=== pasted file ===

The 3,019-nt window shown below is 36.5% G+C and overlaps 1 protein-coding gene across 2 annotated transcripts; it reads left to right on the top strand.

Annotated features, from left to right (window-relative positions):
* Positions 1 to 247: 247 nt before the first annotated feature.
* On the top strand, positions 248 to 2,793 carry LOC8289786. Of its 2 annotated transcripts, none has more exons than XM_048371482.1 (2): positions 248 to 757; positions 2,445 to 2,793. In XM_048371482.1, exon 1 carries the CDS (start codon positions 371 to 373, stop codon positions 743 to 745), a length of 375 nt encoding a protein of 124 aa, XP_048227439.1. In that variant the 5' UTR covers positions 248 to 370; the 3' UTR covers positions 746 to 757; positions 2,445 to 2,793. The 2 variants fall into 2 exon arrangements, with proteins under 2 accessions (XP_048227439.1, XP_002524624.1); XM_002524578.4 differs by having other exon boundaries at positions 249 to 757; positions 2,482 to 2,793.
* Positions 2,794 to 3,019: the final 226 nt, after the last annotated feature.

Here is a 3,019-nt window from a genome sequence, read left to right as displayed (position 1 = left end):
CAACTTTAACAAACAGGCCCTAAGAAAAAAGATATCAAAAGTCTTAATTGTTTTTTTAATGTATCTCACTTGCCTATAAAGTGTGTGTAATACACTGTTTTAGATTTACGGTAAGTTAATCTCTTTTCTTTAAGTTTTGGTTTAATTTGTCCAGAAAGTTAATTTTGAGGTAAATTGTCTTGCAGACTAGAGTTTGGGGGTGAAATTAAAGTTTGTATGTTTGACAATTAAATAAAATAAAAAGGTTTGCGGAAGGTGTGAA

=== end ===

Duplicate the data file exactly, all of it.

The 3,019-nt window shown below is 36.5% G+C and overlaps 1 protein-coding gene across 2 annotated transcripts; it reads left to right on the top strand.

Annotated features, from left to right (window-relative positions):
* Positions 1 to 247: 247 nt before the first annotated feature.
* On the top strand, positions 248 to 2,793 carry LOC8289786. Of its 2 annotated transcripts, none has more exons than XM_048371482.1 (2): positions 248 to 757; positions 2,445 to 2,793. In XM_048371482.1, exon 1 carries the CDS (start codon positions 371 to 373, stop codon positions 743 to 745), a length of 375 nt encoding a protein of 124 aa, XP_048227439.1. In that variant the 5' UTR covers positions 248 to 370; the 3' UTR covers positions 746 to 757; positions 2,445 to 2,793. The 2 variants fall into 2 exon arrangements, with proteins under 2 accessions (XP_048227439.1, XP_002524624.1); XM_002524578.4 differs by having other exon boundaries at positions 249 to 757; positions 2,482 to 2,793.
* Positions 2,794 to 3,019: the final 226 nt, after the last annotated feature.

Here is a 3,019-nt window from a genome sequence, read left to right as displayed (position 1 = left end):
CAACTTTAACAAACAGGCCCTAAGAAAAAAGATATCAAAAGTCTTAATTGTTTTTTTAATGTATCTCACTTGCCTATAAAGTGTGTGTAATACACTGTTTTAGATTTACGGTAAGTTAATCTCTTTTCTTTAAGTTTTGGTTTAATTTGTCCAGAAAGTTAATTTTGAGGTAAATTGTCTTGCAGACTAGAGTTTGGGGGTGAAATTAAAGTTTGTATGTTTGACAATTAAATAAAATAAAAAGGTTTGCGGAAGGTGTGAA